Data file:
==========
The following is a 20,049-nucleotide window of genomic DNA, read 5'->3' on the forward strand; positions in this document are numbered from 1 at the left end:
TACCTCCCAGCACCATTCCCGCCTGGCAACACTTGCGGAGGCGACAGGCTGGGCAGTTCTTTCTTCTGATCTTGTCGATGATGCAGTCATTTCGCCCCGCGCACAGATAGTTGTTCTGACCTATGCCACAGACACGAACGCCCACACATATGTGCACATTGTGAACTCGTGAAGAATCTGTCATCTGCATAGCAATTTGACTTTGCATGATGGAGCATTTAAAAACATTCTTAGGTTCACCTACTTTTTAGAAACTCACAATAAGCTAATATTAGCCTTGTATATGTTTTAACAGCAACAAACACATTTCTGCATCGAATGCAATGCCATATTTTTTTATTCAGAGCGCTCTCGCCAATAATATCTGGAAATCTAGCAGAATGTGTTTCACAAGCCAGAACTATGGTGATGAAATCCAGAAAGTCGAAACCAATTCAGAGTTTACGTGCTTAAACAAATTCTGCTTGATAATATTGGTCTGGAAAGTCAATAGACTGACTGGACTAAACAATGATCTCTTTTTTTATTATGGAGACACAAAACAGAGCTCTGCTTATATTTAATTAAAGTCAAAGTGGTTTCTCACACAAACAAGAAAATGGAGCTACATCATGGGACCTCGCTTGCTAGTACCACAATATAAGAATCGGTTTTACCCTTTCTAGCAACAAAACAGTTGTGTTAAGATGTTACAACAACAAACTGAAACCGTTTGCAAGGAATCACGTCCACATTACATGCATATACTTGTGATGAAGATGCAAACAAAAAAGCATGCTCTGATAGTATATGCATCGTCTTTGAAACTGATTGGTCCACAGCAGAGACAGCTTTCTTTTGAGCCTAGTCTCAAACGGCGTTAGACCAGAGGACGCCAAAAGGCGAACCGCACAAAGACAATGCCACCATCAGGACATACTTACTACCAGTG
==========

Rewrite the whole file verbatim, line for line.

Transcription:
The following is a 20,049-nucleotide window of genomic DNA, read 5'->3' on the forward strand; positions in this document are numbered from 1 at the left end:
TACCTCCCAGCACCATTCCCGCCTGGCAACACTTGCGGAGGCGACAGGCTGGGCAGTTCTTTCTTCTGATCTTGTCGATGATGCAGTCATTTCGCCCCGCGCACAGATAGTTGTTCTGACCTATGCCACAGACACGAACGCCCACACATATGTGCACATTGTGAACTCGTGAAGAATCTGTCATCTGCATAGCAATTTGACTTTGCATGATGGAGCATTTAAAAACATTCTTAGGTTCACCTACTTTTTAGAAACTCACAATAAGCTAATATTAGCCTTGTATATGTTTTAACAGCAACAAACACATTTCTGCATCGAATGCAATGCCATATTTTTTTATTCAGAGCGCTCTCGCCAATAATATCTGGAAATCTAGCAGAATGTGTTTCACAAGCCAGAACTATGGTGATGAAATCCAGAAAGTCGAAACCAATTCAGAGTTTACGTGCTTAAACAAATTCTGCTTGATAATATTGGTCTGGAAAGTCAATAGACTGACTGGACTAAACAATGATCTCTTTTTTTATTATGGAGACACAAAACAGAGCTCTGCTTATATTTAATTAAAGTCAAAGTGGTTTCTCACACAAACAAGAAAATGGAGCTACATCATGGGACCTCGCTTGCTAGTACCACAATATAAGAATCGGTTTTACCCTTTCTAGCAACAAAACAGTTGTGTTAAGATGTTACAACAACAAACTGAAACCGTTTGCAAGGAATCACGTCCACATTACATGCATATACTTGTGATGAAGATGCAAACAAAAAAGCATGCTCTGATAGTATATGCATCGTCTTTGAAACTGATTGGTCCACAGCAGAGACAGCTTTCTTTTGAGCCTAGTCTCAAACGGCGTTAGACCAGAGGACGCCAAAAGGCGAACCGCACAAAGACAATGCCACCATCAGGACATACTTACTACCAGTG